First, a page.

You've probably noticed that solar panels sitting on people's roofs appear to be broken up into grids. These grid lines are actually metal contacts and, although they're necessary for conducting the electrical current generated by the underlying semiconductor, they reduce the amount of sunlight reaching the semiconductor layer. Now researchers at Stanford University have developed a way to make these reflective metal contacts almost invisible to incoming light, thereby increasing solar panel efficiency.
Committing US$1 billion over the next five years, Toyota Motor Corporation has announced the establishment of the Toyota Research Institute (TRI), a research and development center initially focusing on artificial intelligence (AI) and robotics. The company is tasked with developing technologies to increase driving safety and improve mobility and quality of life, particularly for the elderly..
Using a type of magnetic insulator material that normally doesn’t conduct
electricity, scientists working at Stanford University and the Department of
Energy’s SLAC National Accelerator Laboratory have shown that electric currents
can still be made to flow along the borders of the grains within the material. This latest research
not only validates a long-held belief that magnetic insulators could be used to
conduct electricity, but offers a more tantalizing possibility of creating
highly-efficient magnetic memory devices.
Our sense of touch is made possible thanks to thousands of "mechanoreceptors," which are distributed throughout our skin. The more pressure that's applied to one of these sensors, the more electrical pulses it sends to the brain, thus increasing the tactile sensation that we experience. Led by Prof. Zhenan Bao, scientists at Stanford University have now created synthetic skin that contains electronic mechanoreceptors, which could give prosthetic limbs or robots a sense of touch.
It doesn't have a flux capacitor and may not be able to travel through time like its inspiration in the 1985 feature Back to the Future, but Stanford University's converted DeLorean Multiple Actuator Research Test bed for Yaw (MARTY) can cut some wicked donuts without the aid of a driver. The creation of professor of mechanical engineering Chris Gerdes and his students, the autonomous, electric, drifting automotive research vehicle is part of a student-driven research project into the physical limits of autonomous driving that aims to improve the safe operation of self-driving cars under all conditions.
Stanford engineers have developed a transparent silicon overlay that can increase the efficiency of solar cells by keeping them cool. The cover collects and then radiates heat directly into space, without interfering with incoming photons. If mass-produced, the development could be used to cool down any device in the open air – for instance, to complement air conditioning in cars.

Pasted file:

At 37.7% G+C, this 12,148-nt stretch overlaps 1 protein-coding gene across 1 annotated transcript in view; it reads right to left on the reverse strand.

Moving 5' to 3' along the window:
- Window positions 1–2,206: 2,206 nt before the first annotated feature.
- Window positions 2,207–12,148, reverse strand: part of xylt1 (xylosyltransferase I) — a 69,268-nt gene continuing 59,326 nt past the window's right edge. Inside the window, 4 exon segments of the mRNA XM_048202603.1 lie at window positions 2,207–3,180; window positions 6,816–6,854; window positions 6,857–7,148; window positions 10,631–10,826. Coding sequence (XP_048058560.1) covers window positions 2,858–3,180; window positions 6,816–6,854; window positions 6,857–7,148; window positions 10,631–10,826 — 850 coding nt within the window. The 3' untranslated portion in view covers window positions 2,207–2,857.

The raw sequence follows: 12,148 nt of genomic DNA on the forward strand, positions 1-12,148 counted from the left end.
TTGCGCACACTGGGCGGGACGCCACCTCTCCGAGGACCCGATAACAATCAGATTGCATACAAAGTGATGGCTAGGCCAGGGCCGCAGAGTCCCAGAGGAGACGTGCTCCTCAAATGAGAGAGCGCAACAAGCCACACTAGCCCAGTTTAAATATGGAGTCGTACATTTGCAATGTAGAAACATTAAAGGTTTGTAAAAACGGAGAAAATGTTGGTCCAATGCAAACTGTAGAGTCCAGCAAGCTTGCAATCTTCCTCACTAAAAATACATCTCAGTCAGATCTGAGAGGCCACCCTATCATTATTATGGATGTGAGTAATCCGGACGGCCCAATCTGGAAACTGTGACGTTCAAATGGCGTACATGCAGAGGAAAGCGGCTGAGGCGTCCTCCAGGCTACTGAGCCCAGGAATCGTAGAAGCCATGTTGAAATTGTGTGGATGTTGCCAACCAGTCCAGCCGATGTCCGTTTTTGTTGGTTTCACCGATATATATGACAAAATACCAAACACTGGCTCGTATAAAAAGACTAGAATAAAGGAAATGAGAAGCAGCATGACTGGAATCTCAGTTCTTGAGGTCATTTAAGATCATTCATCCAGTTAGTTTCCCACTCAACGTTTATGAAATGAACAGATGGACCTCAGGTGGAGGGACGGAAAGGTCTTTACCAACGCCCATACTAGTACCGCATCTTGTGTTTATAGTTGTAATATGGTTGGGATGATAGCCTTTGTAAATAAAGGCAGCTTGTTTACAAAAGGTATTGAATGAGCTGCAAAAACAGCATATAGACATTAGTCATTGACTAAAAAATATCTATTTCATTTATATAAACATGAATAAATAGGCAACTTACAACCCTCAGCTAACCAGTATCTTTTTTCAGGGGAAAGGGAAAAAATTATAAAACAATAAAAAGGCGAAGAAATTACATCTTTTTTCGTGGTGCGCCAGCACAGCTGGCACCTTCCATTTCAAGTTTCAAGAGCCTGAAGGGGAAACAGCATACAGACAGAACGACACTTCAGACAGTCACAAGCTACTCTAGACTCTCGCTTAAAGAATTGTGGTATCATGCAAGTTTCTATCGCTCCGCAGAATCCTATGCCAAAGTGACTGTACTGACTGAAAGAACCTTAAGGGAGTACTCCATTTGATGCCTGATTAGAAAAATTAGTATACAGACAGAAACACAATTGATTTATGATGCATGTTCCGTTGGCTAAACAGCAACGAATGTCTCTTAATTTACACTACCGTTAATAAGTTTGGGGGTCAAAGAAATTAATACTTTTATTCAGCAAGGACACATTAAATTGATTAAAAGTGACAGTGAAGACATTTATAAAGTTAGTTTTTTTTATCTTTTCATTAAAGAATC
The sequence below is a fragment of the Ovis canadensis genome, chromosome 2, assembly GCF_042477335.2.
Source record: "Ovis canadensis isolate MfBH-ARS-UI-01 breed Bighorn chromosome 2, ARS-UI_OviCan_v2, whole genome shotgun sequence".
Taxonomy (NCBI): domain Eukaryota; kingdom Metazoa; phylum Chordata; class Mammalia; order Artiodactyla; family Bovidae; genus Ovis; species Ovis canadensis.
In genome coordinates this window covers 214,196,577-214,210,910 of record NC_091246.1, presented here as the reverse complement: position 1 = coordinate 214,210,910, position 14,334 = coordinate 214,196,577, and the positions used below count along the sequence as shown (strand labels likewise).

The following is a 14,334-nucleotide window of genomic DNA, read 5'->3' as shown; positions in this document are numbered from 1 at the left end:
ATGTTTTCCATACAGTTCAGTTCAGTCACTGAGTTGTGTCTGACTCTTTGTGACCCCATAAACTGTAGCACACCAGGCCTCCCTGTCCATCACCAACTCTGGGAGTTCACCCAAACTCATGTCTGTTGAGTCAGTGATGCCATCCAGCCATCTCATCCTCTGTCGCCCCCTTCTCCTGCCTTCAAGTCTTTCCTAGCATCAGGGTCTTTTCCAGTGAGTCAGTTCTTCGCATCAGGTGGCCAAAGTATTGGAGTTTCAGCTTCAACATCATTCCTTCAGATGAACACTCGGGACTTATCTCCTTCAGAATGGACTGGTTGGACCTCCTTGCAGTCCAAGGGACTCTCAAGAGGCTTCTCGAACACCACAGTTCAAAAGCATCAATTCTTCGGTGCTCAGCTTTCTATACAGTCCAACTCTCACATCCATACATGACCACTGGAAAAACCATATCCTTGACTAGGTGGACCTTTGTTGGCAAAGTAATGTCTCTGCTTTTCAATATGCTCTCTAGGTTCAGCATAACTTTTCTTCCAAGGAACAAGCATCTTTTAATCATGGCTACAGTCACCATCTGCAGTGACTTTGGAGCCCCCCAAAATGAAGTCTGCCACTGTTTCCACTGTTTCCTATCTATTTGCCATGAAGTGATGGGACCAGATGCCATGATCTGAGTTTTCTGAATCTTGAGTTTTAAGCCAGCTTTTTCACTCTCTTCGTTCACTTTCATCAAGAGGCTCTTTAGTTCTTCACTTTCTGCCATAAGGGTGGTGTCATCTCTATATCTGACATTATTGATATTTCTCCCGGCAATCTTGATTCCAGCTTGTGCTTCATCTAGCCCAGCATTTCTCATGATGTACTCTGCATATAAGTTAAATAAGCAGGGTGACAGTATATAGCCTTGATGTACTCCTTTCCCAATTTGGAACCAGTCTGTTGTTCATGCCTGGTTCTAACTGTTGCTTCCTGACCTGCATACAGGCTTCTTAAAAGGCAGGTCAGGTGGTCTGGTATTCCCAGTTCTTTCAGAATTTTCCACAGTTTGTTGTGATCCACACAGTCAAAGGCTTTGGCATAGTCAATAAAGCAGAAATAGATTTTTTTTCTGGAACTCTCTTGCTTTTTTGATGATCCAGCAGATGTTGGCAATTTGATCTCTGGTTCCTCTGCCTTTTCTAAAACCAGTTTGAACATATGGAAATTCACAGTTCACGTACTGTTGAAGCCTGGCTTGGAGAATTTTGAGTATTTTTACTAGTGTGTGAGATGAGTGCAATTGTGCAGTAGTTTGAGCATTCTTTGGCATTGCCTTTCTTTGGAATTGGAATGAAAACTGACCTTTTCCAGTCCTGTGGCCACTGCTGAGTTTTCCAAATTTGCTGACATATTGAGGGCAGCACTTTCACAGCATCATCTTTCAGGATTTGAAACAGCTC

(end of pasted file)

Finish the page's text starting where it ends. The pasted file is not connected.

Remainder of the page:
Though sufferers of heart attacks may survive the initial event, they cause permanent damage to the organ in the form of scar tissue, which affects its ability to pump blood. Scientists around the world are working on this problem, with hydrogels, human stem cells and even bioengineered tissue that sticks together like Velcro all offering possible solutions. But the latest promising advance comes from a team of researchers that has developed a simple protein patch that restores animal hearts almost to normal function.
While there is still much conjecture about the causes of some mass extinctions, it is generally believed that they can occur when a biosphere under long-term stress is subjected to a short-term shock. In 1982, Jack Sepkoski and David M. Raup published a paper identifying five mass extinction events throughout Earth's history. Now a team of researchers claims that we are entering a sixth mass extinction event, which threatens our very existence.
An inverse design algorithm developed by Stanford engineers enables the design of silicon interconnects capable of transmitting data between computer chips via light. The new process replaces the wire circuitry used to relay information electronically, which could lead to the development of highly efficient, light-based computers.
From driving water wheels to turning turbines, water has been used as the prime mover of machinery and the powerhouse of industry for many centuries. In ancient times, the forces of flowing water were even harnessed to power the first rudimentary clocks. Now, engineers at Stanford University have created the world’s first water-operated computer. Using magnetized particles flowing through a micro-miniature network of channels, the machine runs like clockwork and is claimed to be capable of performing complex logical operations.